The Sad Nurse Speaks

As it is with life in general, love and loss are part of nursing. We open ourselves every day to the possibility that we'll have to say good-bye to a patient we've come to know well, and when it happens, the pain can be intensely personal. This story was written on the same day the author suffered the double loss of a patient and a family pet. Nurses Announcements Archive Article

The phone call I've been dreading comes at 0217. It's my night shift med aide, who informs me through tears that our much-loved resident, Evie*, has passed away after lingering for days in an unresponsive, but obviously uncomfortable state. She has required morphine every hour and Ativan every 2 hours around the clock, as well as sublingual atropine to combat the secretions that made her respirations sound like the rumbling of faraway thunder.

At this same time, I can hear the death throes of my 14-year-old cat, Katie, who lies on a soft blanket at the foot of my bed. She's been in delicate health for the past year or so, but until Thursday night she was still eating, drinking, and using the litterbox. Now she is on her way over the Rainbow Bridge, and all my husband and I can do is wait for the end and wish they had hospice for pets....

Sometime around dawn, I hear him get up and shuffle around the bedroom. I ask him to check on Katie, who---like Evie--- clings to life with a tenacity we never knew she had. She's always been our little fraidy-cat, our shy girl who runs behind the sofa when guests come to visit.....what is preventing her from joining our other cats who have passed on?

I think about Evie, who also fought health problems and depression for most of her later years. What, I wonder, had she been holding on for? Her family was all there at her bedside, she had lived a long and productive life......and yet she had held on until the very end with a grip that surprised even those who knew her best.

I fall back into a fitful doze filled with vaguely disturbing dreams that vanish the instant I hear my husband open the bedroom door. This time, I don't even have to ask, because I know. She stopped moaning an hour ago. But of course, I am a nurse and I must see for myself, even when the departed is a beloved house pet. Perhaps because the departed is a beloved house pet.

Yes, Katie is dead. Definitely. I weep for one of the best cats I've ever had. But it doesn't take more than a minute or two to realize that I'm grieving for Evie too......and for all the patients and family members and pets I've ever had to say good-bye to. For a brief moment, I almost envy them, for they suffer no more and at moments like these, the pain is almost more than I can bear; however, this thought is quickly banished lest it lead down a path best left unexplored.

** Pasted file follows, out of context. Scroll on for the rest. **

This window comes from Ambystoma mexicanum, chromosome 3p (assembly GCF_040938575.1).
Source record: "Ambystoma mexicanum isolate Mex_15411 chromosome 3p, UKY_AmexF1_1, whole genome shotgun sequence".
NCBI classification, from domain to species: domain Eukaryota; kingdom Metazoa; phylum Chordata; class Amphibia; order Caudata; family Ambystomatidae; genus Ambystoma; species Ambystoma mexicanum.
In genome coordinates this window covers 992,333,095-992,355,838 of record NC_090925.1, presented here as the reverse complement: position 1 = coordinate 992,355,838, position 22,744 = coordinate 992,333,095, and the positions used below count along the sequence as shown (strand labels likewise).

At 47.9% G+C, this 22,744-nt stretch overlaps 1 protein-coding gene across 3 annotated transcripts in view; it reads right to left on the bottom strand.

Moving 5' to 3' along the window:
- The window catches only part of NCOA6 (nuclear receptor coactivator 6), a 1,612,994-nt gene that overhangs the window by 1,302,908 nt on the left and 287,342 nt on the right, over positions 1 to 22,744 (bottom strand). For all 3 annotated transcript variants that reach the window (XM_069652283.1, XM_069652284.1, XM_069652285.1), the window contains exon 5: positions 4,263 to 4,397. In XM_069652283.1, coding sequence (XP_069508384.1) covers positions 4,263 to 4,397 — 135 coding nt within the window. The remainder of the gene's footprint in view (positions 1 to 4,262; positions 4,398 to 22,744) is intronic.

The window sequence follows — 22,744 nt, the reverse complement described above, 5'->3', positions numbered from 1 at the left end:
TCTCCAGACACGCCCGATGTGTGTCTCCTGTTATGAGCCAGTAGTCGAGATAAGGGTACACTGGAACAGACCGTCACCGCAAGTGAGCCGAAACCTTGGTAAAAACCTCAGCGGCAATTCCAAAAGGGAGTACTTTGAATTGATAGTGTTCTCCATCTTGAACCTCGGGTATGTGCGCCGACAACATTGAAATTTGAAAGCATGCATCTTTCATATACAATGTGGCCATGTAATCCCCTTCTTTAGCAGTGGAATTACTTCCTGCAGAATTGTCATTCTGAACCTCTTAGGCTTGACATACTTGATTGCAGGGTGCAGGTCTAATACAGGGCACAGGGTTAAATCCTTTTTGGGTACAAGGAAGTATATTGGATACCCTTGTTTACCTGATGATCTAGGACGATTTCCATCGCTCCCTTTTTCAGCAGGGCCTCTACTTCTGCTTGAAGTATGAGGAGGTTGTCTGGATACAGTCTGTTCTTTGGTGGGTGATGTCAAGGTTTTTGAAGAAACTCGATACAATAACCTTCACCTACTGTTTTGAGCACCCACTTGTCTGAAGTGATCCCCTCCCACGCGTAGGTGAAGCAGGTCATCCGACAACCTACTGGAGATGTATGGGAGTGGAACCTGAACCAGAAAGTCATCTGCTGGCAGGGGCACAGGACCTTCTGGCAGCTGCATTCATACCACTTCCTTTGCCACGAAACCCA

I watch as my husband prepares a grave for Katie in the back yard garden, under our bedroom window. Poor man, he always gets the worst job of all. He lays her shrouded body gently in the earth, and at this point I have to walk away because I cannot bear to see him cover her, to hear the dirt clods falling into the grave. Again, I think of Evie, who often quoted from the Bible, and recall the verse "from dust you came, and to dust you shall return". Strange, how we mortals think that we're so important.......and yet, when it comes right down to basics, we are but a speck of dust in the infinite expanse of eternity.

From the warmth of our living room, I stand at the window and watch as the brisk November wind strips the last of the autumn leaves from our trees. They swirl madly as if trying to show off their glory before dying.....then they finally surrender to the inevitable and fall like snow, carpeting the floor of our woods in brilliant yellow.

Being somewhat imaginative, I cannot help making a metaphorical connection between this scene and the sad circumstances of this day. I am a nurse, a student of science, but I have seen and experienced a great deal of death and loss in my lifetime, and I have to be able to explain these things to my heart so that I can open myself to care for another person---or creature---whom I will inevitably lose.

Eventually, of course, it will be my turn to leave. And as unscientific as it sounds, it comforts me to believe that everyone I've ever loved and lost will greet me at the gates of Heaven. I look forward to hearing more stories of long-ago times from Evie and all the other elderly patients I've cared for, and to having my lost fur-babies purr on my lap once again. But for today, the skies are grey and weeping for the dead, and for those of us left behind to mourn them.

I am sorry for both of your loses. It is really hard when there are deaths that you face even if you know that it is coming it is still sad when it happens. Your words made me feel what you are going through and it is both beautiful and poignant.